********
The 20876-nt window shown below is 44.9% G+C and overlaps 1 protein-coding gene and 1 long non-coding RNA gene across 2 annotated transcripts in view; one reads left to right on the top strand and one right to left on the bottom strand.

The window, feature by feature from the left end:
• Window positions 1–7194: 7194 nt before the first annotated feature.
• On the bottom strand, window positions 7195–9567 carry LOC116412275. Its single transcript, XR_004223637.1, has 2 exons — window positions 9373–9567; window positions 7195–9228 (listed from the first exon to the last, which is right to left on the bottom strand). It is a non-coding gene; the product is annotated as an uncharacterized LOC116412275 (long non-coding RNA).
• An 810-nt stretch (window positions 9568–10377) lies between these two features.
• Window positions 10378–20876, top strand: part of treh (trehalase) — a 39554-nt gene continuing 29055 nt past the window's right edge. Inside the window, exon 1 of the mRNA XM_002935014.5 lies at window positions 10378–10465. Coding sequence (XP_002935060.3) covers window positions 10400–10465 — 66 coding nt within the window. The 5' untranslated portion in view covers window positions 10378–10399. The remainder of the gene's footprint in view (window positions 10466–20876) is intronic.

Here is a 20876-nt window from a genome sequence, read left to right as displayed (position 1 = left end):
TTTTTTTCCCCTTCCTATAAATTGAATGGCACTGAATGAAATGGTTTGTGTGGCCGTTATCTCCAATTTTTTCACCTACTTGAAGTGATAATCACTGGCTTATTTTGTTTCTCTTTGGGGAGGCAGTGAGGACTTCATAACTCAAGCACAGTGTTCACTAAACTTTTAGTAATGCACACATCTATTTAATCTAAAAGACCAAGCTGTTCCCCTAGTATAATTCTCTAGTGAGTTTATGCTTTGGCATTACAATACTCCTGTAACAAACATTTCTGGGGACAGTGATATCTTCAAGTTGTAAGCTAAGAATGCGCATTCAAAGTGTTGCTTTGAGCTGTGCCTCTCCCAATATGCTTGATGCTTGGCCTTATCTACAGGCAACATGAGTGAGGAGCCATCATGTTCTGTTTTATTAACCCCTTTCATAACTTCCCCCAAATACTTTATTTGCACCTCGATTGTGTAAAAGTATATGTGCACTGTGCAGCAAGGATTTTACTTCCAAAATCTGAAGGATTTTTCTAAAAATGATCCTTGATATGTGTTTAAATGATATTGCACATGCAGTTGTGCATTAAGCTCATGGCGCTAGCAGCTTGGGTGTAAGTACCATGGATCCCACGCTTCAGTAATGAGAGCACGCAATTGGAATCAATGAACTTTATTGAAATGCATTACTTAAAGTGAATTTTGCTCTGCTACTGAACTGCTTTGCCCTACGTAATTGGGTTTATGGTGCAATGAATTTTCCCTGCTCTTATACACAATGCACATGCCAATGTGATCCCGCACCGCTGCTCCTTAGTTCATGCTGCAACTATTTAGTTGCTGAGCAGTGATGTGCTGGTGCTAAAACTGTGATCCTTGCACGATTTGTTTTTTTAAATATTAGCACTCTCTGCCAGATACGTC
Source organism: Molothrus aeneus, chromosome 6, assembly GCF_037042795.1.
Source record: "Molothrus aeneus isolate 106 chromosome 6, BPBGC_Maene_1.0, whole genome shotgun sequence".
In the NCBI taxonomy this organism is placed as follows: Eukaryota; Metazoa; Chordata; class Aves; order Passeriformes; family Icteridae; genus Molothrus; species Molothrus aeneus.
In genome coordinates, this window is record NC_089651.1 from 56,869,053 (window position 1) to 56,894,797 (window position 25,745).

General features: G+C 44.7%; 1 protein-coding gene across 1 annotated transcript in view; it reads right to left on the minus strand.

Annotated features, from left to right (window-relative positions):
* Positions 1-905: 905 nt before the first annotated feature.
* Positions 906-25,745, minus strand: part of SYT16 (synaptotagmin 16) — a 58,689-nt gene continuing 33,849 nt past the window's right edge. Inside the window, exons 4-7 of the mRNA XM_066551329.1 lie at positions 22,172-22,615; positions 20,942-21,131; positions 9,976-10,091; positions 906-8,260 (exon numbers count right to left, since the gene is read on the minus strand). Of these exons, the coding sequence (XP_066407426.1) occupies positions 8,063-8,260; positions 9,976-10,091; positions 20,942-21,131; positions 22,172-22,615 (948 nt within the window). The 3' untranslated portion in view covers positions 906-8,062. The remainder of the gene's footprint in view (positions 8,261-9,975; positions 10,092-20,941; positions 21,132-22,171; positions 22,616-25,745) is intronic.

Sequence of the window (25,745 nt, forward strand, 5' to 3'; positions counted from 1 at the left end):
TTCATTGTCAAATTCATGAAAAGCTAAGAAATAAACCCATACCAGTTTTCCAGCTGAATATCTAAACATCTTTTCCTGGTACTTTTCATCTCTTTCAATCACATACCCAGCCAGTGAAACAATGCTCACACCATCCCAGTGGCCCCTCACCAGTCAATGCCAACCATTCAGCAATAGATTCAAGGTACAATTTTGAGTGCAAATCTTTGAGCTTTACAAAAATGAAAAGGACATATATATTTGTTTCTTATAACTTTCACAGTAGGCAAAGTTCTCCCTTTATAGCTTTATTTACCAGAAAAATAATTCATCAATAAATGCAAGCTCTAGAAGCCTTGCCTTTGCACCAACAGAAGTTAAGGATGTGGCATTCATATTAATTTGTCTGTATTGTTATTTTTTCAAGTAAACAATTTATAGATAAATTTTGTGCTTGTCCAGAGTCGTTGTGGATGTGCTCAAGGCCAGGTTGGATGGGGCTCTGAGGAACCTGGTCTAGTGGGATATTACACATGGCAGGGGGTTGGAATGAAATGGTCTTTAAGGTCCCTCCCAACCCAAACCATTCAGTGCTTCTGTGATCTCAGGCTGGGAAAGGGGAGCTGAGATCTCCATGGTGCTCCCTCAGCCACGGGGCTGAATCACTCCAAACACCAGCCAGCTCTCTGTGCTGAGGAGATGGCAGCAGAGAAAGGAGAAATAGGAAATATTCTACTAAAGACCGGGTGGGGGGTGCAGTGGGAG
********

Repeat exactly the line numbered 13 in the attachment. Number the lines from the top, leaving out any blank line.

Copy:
General features: G+C 44.7%; 1 protein-coding gene across 1 annotated transcript in view; it reads right to left on the minus strand.